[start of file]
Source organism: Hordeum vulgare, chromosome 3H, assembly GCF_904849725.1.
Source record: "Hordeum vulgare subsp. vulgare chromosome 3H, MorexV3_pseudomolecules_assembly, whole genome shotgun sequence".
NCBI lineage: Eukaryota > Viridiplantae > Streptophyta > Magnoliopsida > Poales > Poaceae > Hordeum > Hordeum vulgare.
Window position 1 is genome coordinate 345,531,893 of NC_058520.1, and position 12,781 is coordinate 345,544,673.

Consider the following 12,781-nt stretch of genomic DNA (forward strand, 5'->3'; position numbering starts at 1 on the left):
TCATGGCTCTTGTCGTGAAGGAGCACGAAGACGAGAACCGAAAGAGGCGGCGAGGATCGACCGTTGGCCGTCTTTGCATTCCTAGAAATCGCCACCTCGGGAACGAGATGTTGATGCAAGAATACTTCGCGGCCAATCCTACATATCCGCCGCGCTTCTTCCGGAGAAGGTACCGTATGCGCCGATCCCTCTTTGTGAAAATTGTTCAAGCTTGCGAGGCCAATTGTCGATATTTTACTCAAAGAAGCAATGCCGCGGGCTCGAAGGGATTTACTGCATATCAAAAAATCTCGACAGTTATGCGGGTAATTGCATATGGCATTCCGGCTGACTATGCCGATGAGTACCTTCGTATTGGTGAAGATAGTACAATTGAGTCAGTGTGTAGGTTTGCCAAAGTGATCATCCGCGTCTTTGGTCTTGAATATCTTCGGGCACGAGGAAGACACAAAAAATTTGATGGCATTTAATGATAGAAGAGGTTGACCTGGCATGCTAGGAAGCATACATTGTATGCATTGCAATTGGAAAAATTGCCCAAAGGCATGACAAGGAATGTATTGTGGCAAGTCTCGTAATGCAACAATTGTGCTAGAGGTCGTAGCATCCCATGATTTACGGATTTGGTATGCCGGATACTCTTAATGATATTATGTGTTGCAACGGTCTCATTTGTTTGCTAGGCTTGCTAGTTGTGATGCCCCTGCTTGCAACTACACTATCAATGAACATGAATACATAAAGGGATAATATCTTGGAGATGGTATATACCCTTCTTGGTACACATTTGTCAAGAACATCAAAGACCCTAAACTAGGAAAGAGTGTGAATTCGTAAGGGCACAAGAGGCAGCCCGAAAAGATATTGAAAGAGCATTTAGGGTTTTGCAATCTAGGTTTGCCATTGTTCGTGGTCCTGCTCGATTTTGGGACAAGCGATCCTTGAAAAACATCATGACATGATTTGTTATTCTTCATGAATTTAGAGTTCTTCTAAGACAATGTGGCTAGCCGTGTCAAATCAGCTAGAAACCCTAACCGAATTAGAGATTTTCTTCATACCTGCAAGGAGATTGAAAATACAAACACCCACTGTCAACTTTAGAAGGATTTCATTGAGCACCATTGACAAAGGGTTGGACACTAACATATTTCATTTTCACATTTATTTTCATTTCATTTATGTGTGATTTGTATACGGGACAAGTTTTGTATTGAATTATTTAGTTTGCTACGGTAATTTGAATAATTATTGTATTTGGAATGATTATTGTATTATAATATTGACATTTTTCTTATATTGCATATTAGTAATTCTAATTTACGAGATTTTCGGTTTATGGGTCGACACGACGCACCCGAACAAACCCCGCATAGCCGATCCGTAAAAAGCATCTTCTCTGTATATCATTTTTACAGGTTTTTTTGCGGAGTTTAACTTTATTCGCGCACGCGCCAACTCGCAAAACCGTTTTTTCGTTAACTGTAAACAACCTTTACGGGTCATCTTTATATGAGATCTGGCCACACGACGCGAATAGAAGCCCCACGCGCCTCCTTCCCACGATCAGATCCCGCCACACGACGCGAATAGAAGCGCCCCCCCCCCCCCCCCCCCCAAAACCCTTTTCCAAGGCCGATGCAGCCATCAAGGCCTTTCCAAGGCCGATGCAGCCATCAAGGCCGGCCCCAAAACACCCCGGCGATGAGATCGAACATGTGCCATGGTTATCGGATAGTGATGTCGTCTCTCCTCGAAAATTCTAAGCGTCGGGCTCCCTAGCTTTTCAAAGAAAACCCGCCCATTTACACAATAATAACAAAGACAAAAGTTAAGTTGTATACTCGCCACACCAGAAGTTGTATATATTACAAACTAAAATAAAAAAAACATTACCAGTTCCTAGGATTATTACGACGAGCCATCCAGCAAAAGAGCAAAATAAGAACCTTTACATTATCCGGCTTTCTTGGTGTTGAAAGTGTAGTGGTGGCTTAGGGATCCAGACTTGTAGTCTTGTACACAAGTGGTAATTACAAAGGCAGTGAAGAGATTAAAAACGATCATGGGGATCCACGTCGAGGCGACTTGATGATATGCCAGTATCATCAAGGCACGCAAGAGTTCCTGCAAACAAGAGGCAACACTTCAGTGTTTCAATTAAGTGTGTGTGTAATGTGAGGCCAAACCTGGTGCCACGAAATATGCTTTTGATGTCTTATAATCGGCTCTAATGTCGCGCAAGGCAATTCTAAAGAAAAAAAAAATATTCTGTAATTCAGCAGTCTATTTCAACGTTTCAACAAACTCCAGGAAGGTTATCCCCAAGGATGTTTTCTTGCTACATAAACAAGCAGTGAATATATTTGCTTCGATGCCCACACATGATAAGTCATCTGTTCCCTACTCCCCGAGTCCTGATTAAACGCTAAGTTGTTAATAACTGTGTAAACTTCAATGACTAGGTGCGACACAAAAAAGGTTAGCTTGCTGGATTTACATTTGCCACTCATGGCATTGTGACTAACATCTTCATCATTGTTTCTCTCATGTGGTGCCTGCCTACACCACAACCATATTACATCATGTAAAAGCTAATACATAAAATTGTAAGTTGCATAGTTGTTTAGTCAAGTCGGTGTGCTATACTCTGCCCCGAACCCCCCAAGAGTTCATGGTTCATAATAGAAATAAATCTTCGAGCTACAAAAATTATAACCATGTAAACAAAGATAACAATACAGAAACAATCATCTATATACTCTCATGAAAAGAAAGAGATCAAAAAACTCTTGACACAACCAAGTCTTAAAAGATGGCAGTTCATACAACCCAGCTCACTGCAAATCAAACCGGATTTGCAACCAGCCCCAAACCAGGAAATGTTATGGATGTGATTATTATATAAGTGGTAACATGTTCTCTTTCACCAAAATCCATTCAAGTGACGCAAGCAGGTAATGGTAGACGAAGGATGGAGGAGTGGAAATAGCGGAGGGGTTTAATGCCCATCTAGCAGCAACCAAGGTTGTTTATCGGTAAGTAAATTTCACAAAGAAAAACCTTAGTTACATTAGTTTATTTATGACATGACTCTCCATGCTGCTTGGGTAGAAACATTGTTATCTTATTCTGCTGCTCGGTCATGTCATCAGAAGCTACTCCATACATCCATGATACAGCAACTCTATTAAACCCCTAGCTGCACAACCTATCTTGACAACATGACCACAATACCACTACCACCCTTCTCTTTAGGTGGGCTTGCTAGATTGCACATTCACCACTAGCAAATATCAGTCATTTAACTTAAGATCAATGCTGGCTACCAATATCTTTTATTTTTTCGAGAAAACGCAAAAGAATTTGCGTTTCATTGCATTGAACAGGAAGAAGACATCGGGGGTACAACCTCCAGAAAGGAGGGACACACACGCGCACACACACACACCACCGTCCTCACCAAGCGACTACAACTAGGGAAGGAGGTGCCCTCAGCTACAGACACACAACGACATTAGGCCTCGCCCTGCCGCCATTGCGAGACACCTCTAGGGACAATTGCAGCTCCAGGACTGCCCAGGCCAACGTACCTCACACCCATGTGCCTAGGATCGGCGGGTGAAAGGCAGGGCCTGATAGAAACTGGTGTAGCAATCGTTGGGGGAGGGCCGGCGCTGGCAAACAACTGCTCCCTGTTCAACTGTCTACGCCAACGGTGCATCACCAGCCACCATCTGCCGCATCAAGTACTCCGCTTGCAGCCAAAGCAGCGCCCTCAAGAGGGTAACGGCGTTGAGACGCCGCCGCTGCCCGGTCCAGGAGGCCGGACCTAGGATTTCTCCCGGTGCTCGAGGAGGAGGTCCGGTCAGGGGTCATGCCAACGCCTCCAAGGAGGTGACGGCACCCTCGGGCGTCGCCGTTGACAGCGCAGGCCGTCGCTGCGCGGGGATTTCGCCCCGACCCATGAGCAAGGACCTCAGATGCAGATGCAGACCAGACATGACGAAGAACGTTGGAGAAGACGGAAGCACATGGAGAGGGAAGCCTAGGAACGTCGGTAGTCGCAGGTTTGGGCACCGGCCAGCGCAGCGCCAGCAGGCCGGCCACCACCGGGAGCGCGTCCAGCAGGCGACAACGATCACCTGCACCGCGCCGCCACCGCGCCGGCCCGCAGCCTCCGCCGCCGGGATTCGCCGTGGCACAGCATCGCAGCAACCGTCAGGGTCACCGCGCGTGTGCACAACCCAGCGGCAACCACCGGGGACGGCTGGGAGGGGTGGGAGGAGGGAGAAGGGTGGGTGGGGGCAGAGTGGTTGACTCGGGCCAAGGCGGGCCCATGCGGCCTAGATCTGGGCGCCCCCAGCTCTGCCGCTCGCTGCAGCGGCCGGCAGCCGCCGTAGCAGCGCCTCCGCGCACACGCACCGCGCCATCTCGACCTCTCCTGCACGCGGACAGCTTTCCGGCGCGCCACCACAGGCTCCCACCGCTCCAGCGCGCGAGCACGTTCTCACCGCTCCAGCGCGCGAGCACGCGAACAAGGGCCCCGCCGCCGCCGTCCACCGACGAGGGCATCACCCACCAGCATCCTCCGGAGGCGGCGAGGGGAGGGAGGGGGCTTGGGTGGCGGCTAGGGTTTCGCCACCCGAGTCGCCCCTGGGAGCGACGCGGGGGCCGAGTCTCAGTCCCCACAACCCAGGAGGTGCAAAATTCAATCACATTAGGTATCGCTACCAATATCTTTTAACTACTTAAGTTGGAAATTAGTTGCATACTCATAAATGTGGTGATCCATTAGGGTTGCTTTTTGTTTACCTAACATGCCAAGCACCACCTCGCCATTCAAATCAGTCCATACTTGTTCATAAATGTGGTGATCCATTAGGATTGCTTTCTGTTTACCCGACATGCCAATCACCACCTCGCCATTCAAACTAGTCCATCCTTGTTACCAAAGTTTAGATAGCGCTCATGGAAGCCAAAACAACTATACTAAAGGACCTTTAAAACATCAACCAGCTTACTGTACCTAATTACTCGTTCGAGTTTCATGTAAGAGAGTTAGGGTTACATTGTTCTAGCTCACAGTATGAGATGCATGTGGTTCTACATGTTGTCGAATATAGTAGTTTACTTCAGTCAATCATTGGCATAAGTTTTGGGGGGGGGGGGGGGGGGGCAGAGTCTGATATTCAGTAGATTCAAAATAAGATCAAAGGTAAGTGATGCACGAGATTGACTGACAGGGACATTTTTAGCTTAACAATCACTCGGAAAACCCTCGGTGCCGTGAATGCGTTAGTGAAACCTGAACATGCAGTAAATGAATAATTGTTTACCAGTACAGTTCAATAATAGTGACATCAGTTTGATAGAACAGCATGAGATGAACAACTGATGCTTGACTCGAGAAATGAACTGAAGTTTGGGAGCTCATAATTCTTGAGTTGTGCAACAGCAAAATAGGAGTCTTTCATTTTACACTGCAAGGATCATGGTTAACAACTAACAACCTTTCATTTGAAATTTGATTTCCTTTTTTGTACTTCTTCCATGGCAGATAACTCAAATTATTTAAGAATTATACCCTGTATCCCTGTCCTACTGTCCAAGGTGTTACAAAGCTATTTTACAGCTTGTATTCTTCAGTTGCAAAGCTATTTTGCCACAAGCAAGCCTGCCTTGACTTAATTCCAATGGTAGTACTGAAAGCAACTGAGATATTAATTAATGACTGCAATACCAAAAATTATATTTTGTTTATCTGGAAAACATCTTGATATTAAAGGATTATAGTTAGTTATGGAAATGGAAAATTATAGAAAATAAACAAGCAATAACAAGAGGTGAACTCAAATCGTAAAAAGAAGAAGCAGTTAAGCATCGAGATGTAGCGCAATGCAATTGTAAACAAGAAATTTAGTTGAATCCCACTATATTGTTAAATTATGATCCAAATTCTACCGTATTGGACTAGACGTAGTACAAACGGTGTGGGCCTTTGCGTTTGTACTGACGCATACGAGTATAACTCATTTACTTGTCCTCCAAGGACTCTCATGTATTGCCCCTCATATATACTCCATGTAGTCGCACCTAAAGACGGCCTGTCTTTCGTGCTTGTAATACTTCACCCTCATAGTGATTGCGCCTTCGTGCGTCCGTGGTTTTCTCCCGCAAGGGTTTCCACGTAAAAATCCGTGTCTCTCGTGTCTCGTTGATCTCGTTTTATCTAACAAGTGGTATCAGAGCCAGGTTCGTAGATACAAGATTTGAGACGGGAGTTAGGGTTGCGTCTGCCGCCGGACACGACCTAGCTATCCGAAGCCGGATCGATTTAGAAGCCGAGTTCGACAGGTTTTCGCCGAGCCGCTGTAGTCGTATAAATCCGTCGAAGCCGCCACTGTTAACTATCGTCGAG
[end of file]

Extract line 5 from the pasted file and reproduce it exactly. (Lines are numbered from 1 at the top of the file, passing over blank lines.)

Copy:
Consider the following 12,781-nt stretch of genomic DNA (forward strand, 5'->3'; position numbering starts at 1 on the left):